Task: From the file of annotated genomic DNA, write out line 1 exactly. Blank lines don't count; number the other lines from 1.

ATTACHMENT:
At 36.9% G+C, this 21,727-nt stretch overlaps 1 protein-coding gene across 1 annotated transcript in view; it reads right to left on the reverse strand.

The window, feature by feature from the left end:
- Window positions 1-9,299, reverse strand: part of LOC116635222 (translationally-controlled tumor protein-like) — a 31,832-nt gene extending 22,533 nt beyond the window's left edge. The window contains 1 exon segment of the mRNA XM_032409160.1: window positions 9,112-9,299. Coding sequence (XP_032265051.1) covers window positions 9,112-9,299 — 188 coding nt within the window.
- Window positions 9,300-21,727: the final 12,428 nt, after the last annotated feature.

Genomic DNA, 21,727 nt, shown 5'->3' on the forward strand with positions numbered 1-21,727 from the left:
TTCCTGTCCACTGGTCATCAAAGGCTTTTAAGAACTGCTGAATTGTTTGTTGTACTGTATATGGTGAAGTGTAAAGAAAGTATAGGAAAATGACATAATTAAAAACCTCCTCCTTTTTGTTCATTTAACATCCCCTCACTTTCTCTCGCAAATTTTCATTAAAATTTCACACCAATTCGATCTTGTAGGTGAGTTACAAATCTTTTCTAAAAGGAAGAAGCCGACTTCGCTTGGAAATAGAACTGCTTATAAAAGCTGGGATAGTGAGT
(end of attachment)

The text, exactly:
At 36.9% G+C, this 21,727-nt stretch overlaps 1 protein-coding gene across 1 annotated transcript in view; it reads right to left on the reverse strand.